At Pasadena City College, it’s Relaxation Week. Otherwise known as Finals Week.
“Basically we provide the students with breakfast, hot chocolate, coffee, water, lunch, and healthy snacks,” explains Lauren Crisci, a vice president of the Associated Students organization. Then, on two of the four days, they bring in massage therapists for free 10-minute massages in the library: “All of this is to help the students relax, de-stress and do well on their finals."
Colleges have long evolved beyond handing out free cookies or ice cream come finals time, offering massages, free apparel, and small doses of (legal and mild) stimulants. Though that’s not to say the requisite comfort food doesn’t continue to play a key role. At Hope College, in Michigan, where they hand out the coffee ("OK, we know you’re going to stay up a little later -- here’s a little cup of coffee; we don’t give them the big cups, we give them the small cups,” the dean of students explains), an evening breakfast is a campus-wide finals tradition.
“We pretty much serve about 1,600 students in two hours. They come and have as much comfort food as they can eat that Monday when finals week begins,” says Richard Frost, the dean and vice president for student development. Served by faculty and staff, “It’s kind of a way for faculty and staff to say good luck on finals, make sure they’re studying hard.”
At Crunch Brunch at the University of Kentucky on Monday, the first 2,500 attendees were to receive long-sleeved T-shirts. In addition to breakfast, served by faculty and staff, the university was bringing in two caricature artists and sponsoring other various carnival-like activities (including a Sandy Candy station – for a sugar high). “We have 10 massage therapists coming in who will be giving probably two to three minute shoulder and back massages. I’m sure they’ll be having hand cramps by the end of the night,” says Heather Yattaw, assistant director in the Office of Student Involvement.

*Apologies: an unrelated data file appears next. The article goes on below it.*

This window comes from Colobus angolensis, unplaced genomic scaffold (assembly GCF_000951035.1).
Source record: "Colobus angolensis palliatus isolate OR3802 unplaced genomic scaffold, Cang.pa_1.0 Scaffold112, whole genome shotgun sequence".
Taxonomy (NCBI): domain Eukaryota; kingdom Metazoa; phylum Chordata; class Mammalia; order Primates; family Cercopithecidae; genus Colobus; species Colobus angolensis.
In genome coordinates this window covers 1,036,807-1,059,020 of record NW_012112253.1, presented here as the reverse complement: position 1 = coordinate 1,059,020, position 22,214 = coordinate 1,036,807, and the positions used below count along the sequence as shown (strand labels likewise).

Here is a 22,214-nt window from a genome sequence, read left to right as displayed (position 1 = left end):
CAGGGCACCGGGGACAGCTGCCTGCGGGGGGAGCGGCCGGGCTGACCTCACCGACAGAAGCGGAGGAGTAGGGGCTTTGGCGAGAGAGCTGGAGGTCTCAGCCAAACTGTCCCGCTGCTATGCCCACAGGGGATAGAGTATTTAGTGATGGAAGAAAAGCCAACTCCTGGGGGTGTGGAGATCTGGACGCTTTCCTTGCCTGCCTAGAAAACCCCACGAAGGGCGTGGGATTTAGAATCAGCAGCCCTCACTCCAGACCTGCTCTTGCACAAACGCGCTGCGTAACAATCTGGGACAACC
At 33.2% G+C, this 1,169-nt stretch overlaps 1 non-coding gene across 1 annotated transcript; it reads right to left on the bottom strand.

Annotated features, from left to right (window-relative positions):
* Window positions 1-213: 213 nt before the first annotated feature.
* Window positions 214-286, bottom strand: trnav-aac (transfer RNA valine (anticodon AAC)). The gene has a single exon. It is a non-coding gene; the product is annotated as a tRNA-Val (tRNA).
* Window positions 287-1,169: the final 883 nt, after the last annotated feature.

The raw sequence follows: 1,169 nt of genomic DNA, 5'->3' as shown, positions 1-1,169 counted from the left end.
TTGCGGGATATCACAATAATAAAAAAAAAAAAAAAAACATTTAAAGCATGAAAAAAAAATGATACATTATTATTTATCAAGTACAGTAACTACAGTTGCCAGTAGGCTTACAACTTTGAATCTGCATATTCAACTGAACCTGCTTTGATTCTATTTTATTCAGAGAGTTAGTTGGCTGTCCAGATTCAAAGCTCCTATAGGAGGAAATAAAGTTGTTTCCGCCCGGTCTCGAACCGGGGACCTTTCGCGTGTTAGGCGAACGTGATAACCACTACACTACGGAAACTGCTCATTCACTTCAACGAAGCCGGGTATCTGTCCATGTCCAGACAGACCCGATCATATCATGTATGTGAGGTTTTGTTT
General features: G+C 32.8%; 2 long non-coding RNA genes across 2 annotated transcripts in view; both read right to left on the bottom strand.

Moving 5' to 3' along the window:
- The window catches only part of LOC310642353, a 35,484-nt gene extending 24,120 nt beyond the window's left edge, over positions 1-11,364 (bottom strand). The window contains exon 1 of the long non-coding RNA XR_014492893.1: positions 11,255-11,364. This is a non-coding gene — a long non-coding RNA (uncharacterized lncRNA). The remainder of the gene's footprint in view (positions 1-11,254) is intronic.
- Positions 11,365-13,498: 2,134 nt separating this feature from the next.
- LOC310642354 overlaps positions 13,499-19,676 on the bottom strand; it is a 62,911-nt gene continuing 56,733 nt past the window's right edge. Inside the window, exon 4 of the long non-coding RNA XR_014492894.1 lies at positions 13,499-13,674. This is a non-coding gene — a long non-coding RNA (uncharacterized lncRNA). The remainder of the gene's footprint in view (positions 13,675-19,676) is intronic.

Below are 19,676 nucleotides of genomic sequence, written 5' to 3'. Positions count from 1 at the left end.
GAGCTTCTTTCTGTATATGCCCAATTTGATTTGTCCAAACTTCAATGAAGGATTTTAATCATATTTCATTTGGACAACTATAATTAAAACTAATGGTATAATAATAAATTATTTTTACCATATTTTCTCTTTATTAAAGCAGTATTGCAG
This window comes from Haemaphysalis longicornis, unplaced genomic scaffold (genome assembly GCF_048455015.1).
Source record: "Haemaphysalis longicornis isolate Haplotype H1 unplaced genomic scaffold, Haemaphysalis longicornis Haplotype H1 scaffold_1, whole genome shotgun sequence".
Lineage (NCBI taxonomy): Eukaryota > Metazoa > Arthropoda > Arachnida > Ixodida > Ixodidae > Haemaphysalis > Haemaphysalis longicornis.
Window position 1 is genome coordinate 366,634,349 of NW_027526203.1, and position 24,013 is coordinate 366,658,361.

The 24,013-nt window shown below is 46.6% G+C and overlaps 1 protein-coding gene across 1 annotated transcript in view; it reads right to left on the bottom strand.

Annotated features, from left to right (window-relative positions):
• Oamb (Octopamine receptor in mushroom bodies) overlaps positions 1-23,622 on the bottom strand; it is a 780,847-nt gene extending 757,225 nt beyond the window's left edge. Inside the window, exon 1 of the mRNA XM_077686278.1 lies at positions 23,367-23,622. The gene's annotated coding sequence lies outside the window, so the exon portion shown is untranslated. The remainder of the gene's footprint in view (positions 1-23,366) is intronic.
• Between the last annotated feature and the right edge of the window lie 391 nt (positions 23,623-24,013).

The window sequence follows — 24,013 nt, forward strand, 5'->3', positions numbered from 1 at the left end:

The College of Holy Cross, in Massachusetts, is one of a number of institutions that offers reasonably-priced massages throughout the academic year ($25 for a half hour, $35 for an hour, and new this fall, $40 for hot stone). Debora Cain, the clinical coordinator of health services, says she sees an uptick in interest around finals time.
At the Oregon Institute of Technology, which brings in a massage therapist once monthly, the most recent scheduled session was during "Dead Week," just before finals. “We also open it to staff and faculty because we figure anyone can benefit. It's a stressful time for anyone on campus," says Marilyn Gran-Moravec, a nurse and administrative director at the Student Health Center.
On a separate note, there's the de-stressing associated with spontaneous, unofficial activity -- like when University of Virginia students recently gathered outside the library at midnight for a "flash mob library rave" during finals week. You can watch it on YouTube; to quote another great aggregator of information of our time -- the Wikipedia -- a flash mob is "a large group of people who assemble suddenly in a public place, perform an unusual action for a brief time, then quickly disperse."
Like when finals end, and everyone goes home.
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